Once referred to as “a freak of nature”, Flower Hill is a piece of the mountains way away from the mountains. Located on the Nash-Johnston County line this 100-ft “mountain” is not your typical piedmont ecosystem. What makes it unique is the species of plants growing here which are more common in the mountain counties. Flower Hill is believed to be North Carolina's easternmost naturally occurring stand of Catawba Rhododendron. The large stands of Rhododendron bloom in late April to early May along the north-face slope overlooking Moccasin Creek. Galax, trout lilies, wild ginger, mayapple and trilliums are among the wildflowers that occur here. Mosses often found in the cooler, higher elevations of the Blue Ridge grow along the shady slopes of Moccasin Creek.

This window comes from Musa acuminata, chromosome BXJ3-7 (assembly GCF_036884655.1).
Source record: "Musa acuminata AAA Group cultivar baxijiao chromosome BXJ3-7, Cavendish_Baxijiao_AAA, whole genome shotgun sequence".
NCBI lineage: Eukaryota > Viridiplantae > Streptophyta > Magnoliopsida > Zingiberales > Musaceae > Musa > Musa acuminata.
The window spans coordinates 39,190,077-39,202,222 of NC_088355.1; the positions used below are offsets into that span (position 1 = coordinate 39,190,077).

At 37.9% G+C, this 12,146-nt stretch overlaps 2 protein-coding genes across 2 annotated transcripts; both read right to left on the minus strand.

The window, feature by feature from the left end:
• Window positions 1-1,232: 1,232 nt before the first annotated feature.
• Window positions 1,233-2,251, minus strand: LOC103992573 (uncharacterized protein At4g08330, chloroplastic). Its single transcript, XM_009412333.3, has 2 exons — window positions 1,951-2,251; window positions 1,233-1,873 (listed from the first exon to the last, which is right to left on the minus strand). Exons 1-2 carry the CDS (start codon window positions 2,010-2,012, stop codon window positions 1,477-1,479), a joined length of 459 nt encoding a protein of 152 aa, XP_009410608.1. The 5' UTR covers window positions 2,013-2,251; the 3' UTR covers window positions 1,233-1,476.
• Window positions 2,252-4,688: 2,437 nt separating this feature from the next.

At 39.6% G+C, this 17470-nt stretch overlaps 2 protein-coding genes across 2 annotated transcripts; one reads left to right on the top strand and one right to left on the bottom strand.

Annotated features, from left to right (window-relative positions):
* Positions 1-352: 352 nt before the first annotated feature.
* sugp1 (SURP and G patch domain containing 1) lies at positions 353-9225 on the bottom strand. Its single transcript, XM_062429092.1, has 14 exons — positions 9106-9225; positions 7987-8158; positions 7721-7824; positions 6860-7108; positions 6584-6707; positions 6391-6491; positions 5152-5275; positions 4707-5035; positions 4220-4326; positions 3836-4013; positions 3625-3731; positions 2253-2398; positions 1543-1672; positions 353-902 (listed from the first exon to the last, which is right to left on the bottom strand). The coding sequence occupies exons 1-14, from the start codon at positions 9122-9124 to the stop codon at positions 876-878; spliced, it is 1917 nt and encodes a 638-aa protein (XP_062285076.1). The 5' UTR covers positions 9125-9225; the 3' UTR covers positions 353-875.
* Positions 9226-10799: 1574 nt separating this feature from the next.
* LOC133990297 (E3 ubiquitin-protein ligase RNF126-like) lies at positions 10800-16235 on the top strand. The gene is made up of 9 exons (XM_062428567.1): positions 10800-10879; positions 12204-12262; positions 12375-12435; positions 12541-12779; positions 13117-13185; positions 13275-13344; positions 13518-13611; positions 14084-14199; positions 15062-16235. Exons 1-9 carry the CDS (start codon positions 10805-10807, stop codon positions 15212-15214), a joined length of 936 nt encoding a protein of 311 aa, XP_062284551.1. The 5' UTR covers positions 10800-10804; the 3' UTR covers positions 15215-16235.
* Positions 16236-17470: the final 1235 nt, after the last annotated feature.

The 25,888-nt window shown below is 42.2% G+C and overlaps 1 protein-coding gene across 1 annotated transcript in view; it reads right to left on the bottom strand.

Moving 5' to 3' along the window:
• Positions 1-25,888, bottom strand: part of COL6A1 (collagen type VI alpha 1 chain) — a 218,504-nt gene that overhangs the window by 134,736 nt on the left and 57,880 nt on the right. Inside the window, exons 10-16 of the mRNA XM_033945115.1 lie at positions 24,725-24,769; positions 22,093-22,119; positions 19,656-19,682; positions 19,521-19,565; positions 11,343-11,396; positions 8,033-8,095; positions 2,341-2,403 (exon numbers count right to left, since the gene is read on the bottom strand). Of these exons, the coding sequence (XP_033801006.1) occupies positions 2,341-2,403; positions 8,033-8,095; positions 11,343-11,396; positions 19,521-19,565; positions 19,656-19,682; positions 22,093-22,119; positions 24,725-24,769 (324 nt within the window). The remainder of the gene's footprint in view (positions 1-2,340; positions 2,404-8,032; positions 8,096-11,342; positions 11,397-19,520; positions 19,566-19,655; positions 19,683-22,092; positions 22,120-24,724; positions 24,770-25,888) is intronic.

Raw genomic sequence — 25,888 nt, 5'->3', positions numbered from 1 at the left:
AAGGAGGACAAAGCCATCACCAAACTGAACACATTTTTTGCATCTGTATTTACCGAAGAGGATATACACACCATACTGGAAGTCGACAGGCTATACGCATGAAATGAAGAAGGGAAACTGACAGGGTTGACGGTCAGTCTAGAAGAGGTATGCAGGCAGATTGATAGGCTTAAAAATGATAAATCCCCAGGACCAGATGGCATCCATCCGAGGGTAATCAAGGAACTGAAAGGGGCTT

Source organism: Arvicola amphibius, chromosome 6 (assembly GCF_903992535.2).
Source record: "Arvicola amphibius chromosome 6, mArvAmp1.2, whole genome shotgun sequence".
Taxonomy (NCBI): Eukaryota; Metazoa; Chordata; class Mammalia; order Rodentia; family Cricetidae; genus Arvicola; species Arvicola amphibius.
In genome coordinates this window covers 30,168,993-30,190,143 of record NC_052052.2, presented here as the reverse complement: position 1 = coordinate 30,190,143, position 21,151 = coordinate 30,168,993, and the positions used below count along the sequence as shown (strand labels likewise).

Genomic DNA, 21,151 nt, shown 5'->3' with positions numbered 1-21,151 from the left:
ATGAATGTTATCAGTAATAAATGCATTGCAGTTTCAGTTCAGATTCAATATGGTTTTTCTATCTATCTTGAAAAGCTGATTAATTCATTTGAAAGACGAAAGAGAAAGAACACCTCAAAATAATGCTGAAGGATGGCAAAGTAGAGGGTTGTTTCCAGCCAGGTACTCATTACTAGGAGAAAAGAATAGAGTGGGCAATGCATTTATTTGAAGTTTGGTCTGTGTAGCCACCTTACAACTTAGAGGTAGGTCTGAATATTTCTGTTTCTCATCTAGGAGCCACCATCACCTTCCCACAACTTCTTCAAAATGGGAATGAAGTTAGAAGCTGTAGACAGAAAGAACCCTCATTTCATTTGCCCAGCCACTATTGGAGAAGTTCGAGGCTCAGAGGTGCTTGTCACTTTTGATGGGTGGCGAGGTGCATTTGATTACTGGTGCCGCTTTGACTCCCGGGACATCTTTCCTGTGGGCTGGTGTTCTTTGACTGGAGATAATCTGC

The 10-acre preserve was purchased in 1989 and is owned by the Triangle Land Conservancy.
November 9, 2008:
The autumn foliage was really looking nice around here so I decided to head over to Flower Hill. Although the forest is dominated by oaks, beech, and hickories who's foliage is more drab yellow and brown, I did find some reds of dogwoods, vaccinium and other interesting botanical delights.
A group of us from the ENC Carolina Adventures club gathered at one of the most biological diverse nature preserves in the country - Green Swamp. Located in the southeast corner of North Carolina, the Green Swamp is home to wild orchids, Venus flytraps, and red-cockaded woodpeckers. Our goal was to explore nature’s beauty during the autumn season. Here is part of what we discovered…